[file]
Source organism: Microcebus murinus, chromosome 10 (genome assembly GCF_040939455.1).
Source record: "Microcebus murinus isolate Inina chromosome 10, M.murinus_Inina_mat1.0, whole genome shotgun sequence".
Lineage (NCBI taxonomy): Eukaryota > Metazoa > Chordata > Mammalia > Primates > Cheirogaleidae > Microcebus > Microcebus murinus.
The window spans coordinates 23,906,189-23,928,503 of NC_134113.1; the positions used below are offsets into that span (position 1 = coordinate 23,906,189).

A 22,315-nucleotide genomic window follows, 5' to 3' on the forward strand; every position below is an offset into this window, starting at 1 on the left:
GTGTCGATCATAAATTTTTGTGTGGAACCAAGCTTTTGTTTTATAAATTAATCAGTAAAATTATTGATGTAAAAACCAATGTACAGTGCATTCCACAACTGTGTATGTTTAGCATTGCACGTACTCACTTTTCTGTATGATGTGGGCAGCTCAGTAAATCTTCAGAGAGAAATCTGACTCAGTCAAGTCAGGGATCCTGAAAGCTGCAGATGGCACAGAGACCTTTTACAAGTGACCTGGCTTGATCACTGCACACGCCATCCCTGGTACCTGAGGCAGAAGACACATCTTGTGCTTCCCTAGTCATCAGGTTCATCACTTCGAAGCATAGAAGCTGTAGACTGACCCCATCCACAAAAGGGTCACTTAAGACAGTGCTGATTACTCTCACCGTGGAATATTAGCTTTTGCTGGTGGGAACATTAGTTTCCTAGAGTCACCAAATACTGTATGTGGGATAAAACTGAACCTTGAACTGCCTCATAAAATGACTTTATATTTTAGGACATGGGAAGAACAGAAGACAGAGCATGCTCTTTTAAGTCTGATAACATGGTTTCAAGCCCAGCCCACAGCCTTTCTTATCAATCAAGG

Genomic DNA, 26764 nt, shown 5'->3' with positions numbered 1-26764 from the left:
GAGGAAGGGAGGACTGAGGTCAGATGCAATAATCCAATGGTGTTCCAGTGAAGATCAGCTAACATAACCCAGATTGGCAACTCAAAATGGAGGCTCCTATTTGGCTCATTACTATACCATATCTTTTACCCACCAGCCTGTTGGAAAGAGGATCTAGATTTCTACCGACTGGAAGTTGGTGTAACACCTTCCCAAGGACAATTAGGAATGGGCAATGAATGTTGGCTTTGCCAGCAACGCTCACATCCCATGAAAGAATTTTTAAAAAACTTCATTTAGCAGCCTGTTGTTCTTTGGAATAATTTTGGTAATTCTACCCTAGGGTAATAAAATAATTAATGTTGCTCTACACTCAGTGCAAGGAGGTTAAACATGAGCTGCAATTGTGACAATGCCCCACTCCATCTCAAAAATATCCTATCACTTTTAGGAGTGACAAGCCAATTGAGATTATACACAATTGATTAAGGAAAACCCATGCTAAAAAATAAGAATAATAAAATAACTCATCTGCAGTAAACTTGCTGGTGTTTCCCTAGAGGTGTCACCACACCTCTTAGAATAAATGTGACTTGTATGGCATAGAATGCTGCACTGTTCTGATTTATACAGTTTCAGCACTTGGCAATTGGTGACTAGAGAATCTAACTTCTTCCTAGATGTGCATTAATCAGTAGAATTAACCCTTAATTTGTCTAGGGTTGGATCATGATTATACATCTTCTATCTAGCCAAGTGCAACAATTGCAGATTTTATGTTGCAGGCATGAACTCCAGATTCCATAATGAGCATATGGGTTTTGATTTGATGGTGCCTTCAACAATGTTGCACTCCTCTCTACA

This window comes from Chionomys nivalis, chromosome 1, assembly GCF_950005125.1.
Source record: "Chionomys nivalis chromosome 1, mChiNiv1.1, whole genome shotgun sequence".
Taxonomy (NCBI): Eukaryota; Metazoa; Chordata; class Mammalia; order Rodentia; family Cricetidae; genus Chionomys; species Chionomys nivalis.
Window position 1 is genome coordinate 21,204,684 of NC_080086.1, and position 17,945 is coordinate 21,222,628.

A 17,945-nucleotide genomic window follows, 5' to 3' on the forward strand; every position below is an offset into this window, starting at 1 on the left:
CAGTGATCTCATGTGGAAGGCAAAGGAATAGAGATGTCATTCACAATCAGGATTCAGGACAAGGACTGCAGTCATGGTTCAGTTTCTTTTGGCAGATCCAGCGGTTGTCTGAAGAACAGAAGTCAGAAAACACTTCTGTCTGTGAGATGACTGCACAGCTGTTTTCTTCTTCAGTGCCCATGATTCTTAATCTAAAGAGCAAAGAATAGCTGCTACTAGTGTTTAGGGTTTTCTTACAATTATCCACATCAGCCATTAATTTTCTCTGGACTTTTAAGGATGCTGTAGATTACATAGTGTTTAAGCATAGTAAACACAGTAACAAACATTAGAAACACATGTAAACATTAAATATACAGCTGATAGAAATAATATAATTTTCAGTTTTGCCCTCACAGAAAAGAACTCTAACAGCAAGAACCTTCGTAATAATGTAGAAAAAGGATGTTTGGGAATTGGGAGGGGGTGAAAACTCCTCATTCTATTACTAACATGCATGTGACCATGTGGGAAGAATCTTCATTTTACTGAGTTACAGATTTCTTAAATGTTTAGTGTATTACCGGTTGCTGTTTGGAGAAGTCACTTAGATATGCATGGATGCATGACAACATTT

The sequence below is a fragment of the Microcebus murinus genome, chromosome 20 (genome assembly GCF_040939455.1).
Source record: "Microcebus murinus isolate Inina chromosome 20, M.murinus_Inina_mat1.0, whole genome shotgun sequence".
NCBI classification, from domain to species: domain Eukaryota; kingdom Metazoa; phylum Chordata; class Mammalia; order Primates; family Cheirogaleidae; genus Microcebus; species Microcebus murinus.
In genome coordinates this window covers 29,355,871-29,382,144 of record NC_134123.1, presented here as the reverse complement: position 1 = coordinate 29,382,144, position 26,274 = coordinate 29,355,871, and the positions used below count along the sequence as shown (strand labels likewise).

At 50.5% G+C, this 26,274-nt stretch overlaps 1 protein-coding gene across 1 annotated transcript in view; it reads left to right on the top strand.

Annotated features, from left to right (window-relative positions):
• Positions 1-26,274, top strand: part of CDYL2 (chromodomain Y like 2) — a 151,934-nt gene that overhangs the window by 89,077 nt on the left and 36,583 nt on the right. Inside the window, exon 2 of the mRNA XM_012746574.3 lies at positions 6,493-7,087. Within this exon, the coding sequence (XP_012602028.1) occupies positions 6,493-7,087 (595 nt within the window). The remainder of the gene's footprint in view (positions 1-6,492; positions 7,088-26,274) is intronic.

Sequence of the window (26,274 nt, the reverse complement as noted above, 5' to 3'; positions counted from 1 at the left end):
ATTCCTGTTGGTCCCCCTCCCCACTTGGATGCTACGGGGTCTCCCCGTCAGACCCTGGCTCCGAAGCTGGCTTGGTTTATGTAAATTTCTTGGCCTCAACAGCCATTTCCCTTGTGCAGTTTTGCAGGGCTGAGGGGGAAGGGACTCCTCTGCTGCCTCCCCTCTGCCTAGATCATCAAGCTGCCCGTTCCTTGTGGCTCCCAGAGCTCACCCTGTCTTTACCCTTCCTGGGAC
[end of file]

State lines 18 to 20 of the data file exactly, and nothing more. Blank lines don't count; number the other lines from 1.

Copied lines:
In genome coordinates this window covers 29,355,871-29,382,144 of record NC_134123.1, presented here as the reverse complement: position 1 = coordinate 29,382,144, position 26,274 = coordinate 29,355,871, and the positions used below count along the sequence as shown (strand labels likewise).

At 50.5% G+C, this 26,274-nt stretch overlaps 1 protein-coding gene across 1 annotated transcript in view; it reads left to right on the top strand.

Annotated features, from left to right (window-relative positions):